This attitude – identifiable at the highest level of political life in Britain – tacitly contributes to the kind of slurring of foreign leaders who are, after all, partners in the European venture.

Britain has often been comforted by the status quo, whether it is the Cold War; post-Suez and its special relationship; "justified" military action in the Falklands; or, membership of a strictly economic club of European nations.

This last vision of Europe has reached saturation point, but it remains to complete the single market. Now the debate is complicated not just by questions over deepening or widening but also the fact that EU politics is delving into even more domains of national policy: areas much closer to the man on the street than tractor specifications or fisheries policies.

If we add to this equation of gloom, the sort of fear of radical change that is created by the insecurity of economic downturn, structural unemployment, even environmental issues, then a solution capable of dispersing the haze of fear surrounding British political engagement in Europe is far from evident.

The impending enlargements of the EU also serve to highlight the UK "fear factor".

The lukewarm attitude of the British powers that be to embrace the arrival of the ten new members of the European Union could be based on fears for British interests, such as agricultural subsidies, but the magnitude of changes required to make the EU run efficiently at 25, together with the dilution of its traditional centres of power threatens to reveal the UK’s perceived weakness on an international scale.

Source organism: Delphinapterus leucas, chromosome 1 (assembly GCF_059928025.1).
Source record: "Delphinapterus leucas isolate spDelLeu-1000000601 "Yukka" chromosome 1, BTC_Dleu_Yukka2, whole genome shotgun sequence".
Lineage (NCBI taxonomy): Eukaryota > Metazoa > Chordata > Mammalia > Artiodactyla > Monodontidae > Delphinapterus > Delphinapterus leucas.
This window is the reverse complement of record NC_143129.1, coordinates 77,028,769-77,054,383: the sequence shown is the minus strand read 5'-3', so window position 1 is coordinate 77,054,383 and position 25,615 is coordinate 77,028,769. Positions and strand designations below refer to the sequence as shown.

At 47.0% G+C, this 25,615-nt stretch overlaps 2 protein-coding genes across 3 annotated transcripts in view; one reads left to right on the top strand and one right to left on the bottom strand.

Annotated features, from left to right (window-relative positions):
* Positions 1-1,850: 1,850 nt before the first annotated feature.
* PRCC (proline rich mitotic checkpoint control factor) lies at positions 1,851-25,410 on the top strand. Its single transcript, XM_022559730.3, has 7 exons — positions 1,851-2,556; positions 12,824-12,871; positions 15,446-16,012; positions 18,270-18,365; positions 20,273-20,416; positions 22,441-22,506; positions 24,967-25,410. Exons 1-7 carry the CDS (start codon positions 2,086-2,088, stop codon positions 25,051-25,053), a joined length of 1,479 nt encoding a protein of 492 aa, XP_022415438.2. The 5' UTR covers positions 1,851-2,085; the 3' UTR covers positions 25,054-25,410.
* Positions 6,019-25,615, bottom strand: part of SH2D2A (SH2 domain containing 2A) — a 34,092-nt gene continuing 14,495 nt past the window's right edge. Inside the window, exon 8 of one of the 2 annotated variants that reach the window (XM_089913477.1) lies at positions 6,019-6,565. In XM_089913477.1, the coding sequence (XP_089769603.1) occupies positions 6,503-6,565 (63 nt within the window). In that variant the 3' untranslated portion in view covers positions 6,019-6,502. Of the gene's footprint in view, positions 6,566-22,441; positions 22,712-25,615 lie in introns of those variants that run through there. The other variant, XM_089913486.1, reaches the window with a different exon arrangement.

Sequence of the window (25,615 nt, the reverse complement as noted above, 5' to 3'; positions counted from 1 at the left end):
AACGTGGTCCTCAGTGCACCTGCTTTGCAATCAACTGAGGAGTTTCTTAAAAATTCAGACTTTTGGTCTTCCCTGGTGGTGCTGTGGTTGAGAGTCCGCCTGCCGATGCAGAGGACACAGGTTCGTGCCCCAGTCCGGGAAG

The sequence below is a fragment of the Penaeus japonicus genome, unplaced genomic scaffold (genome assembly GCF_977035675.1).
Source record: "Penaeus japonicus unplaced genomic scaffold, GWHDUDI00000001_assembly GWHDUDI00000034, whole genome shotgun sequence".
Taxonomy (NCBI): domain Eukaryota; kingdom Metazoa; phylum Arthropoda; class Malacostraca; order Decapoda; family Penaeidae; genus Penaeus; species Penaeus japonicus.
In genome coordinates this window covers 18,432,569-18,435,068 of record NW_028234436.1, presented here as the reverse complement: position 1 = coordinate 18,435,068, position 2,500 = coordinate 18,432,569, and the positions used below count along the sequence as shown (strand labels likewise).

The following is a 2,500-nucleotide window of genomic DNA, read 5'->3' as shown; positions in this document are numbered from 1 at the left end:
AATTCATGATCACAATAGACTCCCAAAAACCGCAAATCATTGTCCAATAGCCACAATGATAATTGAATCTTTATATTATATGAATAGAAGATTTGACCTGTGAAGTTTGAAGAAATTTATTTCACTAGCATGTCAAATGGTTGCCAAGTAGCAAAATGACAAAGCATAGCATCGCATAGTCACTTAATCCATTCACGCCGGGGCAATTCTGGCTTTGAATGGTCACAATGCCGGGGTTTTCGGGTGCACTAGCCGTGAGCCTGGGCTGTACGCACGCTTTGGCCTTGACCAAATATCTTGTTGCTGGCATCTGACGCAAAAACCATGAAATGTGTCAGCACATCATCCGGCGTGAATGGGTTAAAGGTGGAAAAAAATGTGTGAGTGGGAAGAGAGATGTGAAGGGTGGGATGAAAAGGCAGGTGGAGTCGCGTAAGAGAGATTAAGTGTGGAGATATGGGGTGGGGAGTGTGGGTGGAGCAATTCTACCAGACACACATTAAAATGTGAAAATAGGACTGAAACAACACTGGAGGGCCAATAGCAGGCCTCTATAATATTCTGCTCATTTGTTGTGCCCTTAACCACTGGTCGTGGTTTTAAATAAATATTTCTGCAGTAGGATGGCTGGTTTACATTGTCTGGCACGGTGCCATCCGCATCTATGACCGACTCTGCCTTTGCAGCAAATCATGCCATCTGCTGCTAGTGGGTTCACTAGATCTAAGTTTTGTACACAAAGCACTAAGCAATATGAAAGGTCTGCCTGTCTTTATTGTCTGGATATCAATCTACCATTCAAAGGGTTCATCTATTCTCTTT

Its inability to provide the illusion of power and control in EU politics, even though it tries to bask in its own reflected glories of the past, is a serious concern for those seeking to uphold the fading image of grandeur.

So what of the British response to this problem?

Largely it seems to be one of ignorance.

But now, however, there is tacit recognition of the fear. The title of this article – Who’s afraid of the EU? – A British response to a British problem – was proposed by The New Statesman magazine and the Foreign Policy Centre (whose President is the Rt. Hon Tony Blair) for a competition.

The question seems to be on the lips of leaders on both sides of the London-Brussels divide – to help assuage the anguish of governors and governed alike, the EU is embarking upon a programme of transparency and simplification.

This is a blessing for all concerned, particularly students of European politics – no longer faced with trawling through a 200-page white paper for a few key sentences.

This openness could now remove member states’ capacity for "Brussels blaming" over difficult policy choices and lead politicians to come face-to-face with what they are really worried about.

A demystification of European politics such as is being attempted now could serve to re-assure apathetic and fearful publics alike.

If the UK can overcome its fears of open revolt in the streets at the loss of the pound, or fears over the revelation of its comparative weakness in international politics, then popular support for European integration may ultimately develop within the British Isles.

To avoid others commenting as Lucan did on the ephemeral nature of the European powers, the UK would do well to realise that with the negotiations on the Convention concluded, it cannot afford to miss the boat and risk isolation.

Sooner or later, whether scared or not by the prospect, the government will be forced to take the plunge. Either that or risk being tied to a position that does not truly reflect British interests.

The prospect of the UK turning its back on the continent is a real and ever-present danger.

This prospect alone is far more fearful than a further decline of British power and influence within the European experiment.